"Hot Glove"

Please share your knowledge on how to keep your vintage gloves in great shape and looking sharp.

"Hot Glove"

Postby pwm317 » June 25th, 2008, 11:00 am

I primarily use Glove Honey by Glovesmith on all my gloves. I've been really happy w/ this product as it contains Lanolin. I do have an old glove that is so floppy it lays completely flat. I was in Dick's the other day and noticed they have a product call "Hot Glove" which claims to restore the shape of your glove. Apparently you lather the glove up with this foam and heat it in the oven. It seems a little overboard, but this glove definitely needs some "body"...any other suggestions???
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Postby candlestick » June 25th, 2008, 11:35 am

There are 2 tried and true options both involve the laces on your glove. The first option is to tighten up the existing laces - all of them - and remove the slack. If you have not done this before it is fairly easy and you will learn a lot about lacing patterns.

The second option is to replace the laces. If you have the interest, patience and the ability to follow a little string through holes I would relace the glove. You can find suggestions on where to get laces and what simple tools to use on this forum under the Glove Restoration section. If you don't have the time/patience then find a person with experience relacing gloves. You can find some folks on the web, many of them also post to this forum. You would be amazed at the difference a new lace job will do for a floppy glove. I just had a first basemans mitt relaced and it now plays almost like new.


Good Luck!
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Postby BretMan » June 26th, 2008, 2:03 am

I have yet to come across a floppy old glove- no matter how floppy it is- that cannot be stiffened up by tightenting or replacing the laces.

The laces are the key. Even a brand new glove would seem kind of floppy if you removed all the laces from it. The laces are what holds everything together and gives the glove form.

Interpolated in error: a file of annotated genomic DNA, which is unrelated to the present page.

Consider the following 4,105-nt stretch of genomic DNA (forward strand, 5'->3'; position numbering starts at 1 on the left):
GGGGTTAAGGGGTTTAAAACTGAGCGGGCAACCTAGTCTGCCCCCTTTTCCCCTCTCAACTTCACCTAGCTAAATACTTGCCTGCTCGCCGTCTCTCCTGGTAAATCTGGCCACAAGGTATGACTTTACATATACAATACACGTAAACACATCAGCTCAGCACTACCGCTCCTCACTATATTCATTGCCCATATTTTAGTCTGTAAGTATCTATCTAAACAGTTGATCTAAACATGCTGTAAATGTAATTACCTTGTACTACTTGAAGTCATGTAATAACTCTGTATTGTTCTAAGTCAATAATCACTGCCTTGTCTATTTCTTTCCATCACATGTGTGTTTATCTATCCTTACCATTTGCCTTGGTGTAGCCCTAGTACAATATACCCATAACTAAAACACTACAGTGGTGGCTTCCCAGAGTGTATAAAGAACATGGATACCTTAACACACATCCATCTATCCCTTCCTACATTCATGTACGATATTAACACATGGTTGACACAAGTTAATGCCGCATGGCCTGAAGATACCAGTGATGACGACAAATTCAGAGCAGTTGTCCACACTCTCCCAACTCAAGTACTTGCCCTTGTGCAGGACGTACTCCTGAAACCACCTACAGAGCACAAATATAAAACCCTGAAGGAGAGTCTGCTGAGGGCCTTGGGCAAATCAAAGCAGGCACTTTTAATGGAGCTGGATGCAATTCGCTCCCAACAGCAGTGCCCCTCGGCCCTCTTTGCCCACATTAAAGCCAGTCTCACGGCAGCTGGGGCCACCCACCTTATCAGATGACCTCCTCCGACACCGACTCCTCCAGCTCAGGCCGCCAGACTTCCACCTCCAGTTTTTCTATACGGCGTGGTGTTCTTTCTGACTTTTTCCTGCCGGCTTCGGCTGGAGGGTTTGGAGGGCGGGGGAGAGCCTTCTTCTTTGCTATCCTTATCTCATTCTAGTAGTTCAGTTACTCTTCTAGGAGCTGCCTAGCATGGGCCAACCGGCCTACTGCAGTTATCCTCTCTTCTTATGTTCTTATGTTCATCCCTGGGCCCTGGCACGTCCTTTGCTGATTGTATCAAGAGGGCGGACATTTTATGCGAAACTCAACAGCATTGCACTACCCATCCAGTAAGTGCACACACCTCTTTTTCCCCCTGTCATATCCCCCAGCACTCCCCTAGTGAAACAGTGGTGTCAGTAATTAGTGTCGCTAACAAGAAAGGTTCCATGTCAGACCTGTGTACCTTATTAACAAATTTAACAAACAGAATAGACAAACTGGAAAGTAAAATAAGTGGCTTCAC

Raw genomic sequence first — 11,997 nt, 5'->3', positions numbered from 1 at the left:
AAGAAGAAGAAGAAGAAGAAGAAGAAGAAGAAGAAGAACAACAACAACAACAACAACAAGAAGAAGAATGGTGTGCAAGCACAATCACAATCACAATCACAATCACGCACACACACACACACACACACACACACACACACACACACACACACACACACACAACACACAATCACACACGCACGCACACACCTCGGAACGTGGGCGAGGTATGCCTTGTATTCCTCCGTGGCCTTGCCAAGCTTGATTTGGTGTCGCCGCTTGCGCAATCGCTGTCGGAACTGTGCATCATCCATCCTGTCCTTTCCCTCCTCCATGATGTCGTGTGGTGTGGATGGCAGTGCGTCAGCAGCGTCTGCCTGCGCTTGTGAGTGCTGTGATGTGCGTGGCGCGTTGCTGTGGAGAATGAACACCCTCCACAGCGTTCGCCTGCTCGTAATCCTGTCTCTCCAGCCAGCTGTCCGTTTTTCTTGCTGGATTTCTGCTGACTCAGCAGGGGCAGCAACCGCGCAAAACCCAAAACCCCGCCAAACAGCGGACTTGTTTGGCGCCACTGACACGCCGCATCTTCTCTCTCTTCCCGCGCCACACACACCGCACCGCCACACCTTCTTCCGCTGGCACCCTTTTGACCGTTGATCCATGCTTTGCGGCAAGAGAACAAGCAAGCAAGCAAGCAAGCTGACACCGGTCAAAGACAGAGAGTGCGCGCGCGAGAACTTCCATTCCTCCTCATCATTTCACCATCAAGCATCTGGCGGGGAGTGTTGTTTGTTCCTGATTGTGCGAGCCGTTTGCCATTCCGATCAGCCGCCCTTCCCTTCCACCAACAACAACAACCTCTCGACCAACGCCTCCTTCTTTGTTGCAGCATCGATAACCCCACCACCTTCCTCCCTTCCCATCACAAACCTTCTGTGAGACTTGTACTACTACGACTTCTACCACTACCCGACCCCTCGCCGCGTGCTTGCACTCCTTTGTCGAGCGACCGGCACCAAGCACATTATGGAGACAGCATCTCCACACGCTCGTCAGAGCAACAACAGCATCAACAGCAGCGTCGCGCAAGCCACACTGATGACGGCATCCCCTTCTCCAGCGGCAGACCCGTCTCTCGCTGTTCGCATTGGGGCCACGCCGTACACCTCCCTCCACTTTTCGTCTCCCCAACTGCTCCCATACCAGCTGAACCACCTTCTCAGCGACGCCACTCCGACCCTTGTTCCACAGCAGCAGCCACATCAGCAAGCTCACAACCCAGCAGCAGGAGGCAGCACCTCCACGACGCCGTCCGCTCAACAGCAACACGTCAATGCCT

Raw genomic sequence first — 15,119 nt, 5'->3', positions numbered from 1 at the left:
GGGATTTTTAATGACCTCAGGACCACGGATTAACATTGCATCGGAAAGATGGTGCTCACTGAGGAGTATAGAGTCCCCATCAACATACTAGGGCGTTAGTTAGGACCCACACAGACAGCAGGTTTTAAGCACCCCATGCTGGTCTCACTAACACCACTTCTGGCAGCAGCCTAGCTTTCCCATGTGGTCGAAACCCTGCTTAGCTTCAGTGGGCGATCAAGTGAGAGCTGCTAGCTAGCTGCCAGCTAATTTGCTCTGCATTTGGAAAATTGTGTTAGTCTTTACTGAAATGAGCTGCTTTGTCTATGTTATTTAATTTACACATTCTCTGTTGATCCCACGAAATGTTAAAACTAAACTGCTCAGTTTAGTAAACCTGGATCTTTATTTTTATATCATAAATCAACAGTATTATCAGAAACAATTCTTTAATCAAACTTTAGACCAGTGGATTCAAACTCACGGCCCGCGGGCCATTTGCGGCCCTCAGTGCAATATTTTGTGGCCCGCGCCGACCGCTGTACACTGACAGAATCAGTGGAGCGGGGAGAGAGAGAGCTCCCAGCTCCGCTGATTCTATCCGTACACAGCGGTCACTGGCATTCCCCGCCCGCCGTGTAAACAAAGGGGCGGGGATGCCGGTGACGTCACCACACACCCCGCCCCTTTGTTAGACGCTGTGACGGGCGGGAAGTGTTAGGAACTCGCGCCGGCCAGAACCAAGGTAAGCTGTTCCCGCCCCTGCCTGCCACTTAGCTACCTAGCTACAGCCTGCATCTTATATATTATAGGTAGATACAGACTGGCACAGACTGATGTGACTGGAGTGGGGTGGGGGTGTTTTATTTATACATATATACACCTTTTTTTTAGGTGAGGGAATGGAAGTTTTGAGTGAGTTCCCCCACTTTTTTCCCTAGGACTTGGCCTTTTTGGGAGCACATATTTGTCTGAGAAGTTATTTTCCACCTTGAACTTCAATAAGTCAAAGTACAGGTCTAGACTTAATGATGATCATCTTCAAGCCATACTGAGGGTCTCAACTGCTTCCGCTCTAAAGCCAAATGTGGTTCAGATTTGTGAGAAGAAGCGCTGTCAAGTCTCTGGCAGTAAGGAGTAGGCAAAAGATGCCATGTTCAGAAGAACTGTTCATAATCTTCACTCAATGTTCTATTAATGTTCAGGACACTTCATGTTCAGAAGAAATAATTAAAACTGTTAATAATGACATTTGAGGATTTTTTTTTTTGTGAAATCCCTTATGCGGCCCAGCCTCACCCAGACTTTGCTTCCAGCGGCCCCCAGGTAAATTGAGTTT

In fact, when I replace all of the laces in a glove with new ones, the glove is usually so stiff that most people will want to do a little break-in work to get it loosened up a bit.
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Postby wjr953 » June 26th, 2008, 11:52 am

I have to concur with Bret on this one, he's absolutely right. If the glove is that floppy, the laces are probably fairly stretched out and I would recommend replacing them. It will not only restore the shape of the glove, it will actually shrink the glove just a tiny bit. A re-breaking in is required which only takes a couple of games of catch. I actually had one customer tell me after re-lacing, that he thought I had given back him the wrong glove! The glove had been thoroughly cleaned, conditioned and re-laced, and it really did look like a completely different glove after it was done. He gave me a flattened out glove that hadn't seen conditioner since it was made, so the glove leather was almost white and really, really dry. The laces were so stretched out that if you were using the glove and there was a ball going over your head, you could almost throw the glove in the air and the glove would catch the ball all by itself! lol After he got the glove back and broke in the new laces, he loved it, and this glove will now last him another 15-20 years if he takes care of it properly. I can't believe that people let their gloves get in that bad of a shape, but I'm not complaining because it keeps me busy year round repairing them!

VBR, br
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